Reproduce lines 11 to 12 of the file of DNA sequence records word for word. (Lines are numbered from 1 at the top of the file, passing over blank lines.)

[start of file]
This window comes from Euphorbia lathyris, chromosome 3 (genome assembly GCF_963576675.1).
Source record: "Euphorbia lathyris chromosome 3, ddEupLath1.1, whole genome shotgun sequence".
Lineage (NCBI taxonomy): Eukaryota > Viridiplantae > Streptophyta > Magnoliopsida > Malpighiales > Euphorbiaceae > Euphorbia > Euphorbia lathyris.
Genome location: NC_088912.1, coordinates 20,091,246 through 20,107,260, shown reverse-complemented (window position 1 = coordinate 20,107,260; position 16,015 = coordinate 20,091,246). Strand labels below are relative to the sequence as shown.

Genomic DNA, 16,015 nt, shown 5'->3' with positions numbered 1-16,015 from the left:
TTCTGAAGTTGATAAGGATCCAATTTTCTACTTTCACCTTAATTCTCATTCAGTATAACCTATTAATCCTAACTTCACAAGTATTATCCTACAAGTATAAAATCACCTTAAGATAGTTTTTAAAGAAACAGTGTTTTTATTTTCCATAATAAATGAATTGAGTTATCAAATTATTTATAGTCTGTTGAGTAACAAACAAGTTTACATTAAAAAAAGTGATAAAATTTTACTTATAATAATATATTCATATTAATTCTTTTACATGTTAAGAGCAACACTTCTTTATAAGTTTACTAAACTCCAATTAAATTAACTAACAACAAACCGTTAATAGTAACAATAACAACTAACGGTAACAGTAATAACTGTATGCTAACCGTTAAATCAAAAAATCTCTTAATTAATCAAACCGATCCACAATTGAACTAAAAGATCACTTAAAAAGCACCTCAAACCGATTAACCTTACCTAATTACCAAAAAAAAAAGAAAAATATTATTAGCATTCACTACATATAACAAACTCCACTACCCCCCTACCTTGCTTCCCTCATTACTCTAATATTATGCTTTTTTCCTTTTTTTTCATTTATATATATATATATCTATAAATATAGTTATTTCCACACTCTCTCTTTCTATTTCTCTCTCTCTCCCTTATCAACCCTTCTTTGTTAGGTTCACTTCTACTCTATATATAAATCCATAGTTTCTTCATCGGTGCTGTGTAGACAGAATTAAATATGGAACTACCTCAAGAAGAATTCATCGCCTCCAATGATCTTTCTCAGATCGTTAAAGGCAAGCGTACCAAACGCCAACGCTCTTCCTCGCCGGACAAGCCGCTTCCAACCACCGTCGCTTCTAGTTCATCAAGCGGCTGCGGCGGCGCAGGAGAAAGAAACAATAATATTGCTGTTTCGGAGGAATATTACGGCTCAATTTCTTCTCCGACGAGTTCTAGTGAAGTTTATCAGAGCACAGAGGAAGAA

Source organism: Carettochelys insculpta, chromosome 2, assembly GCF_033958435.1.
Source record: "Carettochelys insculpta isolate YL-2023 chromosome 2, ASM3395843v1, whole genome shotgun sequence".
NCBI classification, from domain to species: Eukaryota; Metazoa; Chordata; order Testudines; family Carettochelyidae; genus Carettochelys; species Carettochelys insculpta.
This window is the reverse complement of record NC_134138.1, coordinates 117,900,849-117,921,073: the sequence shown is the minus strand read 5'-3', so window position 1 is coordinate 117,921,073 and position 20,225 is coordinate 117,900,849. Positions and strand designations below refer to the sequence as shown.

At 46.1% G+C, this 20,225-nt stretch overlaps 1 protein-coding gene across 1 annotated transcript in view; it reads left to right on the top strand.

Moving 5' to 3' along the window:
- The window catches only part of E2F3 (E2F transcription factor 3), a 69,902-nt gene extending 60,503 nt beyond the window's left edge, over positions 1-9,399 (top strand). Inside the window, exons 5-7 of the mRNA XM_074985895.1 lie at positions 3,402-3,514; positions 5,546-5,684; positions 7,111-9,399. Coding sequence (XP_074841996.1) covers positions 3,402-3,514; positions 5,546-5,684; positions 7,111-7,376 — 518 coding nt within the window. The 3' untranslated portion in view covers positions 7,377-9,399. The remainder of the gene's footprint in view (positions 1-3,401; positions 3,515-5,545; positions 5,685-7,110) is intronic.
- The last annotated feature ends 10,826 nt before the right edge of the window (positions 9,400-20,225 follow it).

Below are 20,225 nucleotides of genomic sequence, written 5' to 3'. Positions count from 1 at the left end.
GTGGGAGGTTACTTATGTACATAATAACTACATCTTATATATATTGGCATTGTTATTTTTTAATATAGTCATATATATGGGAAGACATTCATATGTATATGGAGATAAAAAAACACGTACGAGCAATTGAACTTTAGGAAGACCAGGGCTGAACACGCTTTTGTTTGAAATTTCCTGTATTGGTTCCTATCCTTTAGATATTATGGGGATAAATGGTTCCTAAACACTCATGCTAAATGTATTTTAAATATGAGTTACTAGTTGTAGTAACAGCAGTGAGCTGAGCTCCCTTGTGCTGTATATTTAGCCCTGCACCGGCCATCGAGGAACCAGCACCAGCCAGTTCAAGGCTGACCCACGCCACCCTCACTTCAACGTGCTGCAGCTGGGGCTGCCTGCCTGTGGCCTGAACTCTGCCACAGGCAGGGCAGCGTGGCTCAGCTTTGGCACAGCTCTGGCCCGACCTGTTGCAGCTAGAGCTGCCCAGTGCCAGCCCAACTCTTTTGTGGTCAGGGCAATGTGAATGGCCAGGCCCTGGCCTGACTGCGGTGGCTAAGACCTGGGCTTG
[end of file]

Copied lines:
At 46.1% G+C, this 20,225-nt stretch overlaps 1 protein-coding gene across 1 annotated transcript in view; it reads left to right on the top strand.

Moving 5' to 3' along the window: